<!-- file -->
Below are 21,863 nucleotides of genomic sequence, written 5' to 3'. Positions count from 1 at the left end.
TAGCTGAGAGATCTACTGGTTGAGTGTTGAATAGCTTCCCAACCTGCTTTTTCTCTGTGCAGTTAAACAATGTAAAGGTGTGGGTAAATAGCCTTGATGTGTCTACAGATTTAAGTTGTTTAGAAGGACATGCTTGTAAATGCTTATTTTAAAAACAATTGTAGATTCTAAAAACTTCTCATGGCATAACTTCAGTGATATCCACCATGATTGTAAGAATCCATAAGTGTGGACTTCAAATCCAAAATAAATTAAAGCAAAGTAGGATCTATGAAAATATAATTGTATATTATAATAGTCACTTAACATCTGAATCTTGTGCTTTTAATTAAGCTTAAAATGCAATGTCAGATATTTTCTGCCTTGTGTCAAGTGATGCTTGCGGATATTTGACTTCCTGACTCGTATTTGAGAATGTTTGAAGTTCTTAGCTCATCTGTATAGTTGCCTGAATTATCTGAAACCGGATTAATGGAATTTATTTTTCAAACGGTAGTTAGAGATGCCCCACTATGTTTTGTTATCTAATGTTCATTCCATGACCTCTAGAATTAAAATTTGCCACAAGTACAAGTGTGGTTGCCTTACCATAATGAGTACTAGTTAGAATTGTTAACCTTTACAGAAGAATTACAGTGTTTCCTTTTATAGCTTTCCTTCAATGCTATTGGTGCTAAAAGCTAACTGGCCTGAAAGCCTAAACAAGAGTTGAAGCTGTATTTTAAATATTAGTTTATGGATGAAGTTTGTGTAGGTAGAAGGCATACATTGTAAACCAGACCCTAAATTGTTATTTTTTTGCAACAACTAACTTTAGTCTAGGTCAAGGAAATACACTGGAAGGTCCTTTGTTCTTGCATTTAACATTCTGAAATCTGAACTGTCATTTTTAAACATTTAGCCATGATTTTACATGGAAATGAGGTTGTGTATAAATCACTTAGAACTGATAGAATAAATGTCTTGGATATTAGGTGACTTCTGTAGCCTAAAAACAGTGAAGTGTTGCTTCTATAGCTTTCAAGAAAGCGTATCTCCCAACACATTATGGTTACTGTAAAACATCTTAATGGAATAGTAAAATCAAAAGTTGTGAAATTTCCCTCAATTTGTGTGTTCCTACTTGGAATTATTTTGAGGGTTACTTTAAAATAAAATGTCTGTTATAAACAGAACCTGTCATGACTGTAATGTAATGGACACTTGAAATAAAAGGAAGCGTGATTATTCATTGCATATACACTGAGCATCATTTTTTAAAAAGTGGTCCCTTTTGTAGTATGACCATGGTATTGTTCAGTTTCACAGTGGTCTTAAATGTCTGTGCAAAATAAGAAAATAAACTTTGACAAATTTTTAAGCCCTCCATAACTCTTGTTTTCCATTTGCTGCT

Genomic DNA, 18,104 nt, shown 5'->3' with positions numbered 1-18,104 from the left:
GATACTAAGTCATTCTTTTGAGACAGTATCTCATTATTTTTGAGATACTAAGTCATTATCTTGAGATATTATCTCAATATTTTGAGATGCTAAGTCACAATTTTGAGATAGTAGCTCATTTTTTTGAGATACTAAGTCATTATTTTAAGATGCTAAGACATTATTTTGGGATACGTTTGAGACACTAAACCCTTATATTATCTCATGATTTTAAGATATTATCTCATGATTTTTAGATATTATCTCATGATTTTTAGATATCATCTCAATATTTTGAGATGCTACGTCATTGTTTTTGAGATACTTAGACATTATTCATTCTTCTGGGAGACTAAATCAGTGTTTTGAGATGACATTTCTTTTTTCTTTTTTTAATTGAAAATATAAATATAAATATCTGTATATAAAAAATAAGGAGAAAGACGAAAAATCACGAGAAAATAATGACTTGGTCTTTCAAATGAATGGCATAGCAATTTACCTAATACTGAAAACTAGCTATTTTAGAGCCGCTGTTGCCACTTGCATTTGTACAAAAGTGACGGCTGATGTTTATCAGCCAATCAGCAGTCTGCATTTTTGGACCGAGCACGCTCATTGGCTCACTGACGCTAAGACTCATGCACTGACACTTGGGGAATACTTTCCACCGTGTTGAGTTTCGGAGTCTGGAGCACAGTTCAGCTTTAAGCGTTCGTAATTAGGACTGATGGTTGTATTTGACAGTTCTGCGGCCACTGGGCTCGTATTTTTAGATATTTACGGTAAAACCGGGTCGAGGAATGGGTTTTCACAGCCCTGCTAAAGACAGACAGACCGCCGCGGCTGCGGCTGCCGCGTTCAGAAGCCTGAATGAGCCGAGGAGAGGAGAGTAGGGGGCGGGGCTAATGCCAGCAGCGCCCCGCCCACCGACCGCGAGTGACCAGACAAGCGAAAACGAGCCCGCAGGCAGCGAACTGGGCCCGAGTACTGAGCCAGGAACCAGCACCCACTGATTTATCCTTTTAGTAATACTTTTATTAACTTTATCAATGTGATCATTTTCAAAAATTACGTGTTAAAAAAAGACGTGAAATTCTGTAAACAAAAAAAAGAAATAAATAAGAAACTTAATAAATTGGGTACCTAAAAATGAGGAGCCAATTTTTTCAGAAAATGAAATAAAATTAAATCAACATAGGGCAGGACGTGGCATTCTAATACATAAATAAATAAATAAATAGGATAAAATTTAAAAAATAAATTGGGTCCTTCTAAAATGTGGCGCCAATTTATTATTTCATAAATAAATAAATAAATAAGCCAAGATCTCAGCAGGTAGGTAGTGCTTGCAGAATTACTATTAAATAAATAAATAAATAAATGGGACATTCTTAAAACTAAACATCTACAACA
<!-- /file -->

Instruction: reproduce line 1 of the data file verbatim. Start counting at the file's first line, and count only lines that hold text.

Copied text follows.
Below are 21,863 nucleotides of genomic sequence, written 5' to 3'. Positions count from 1 at the left end.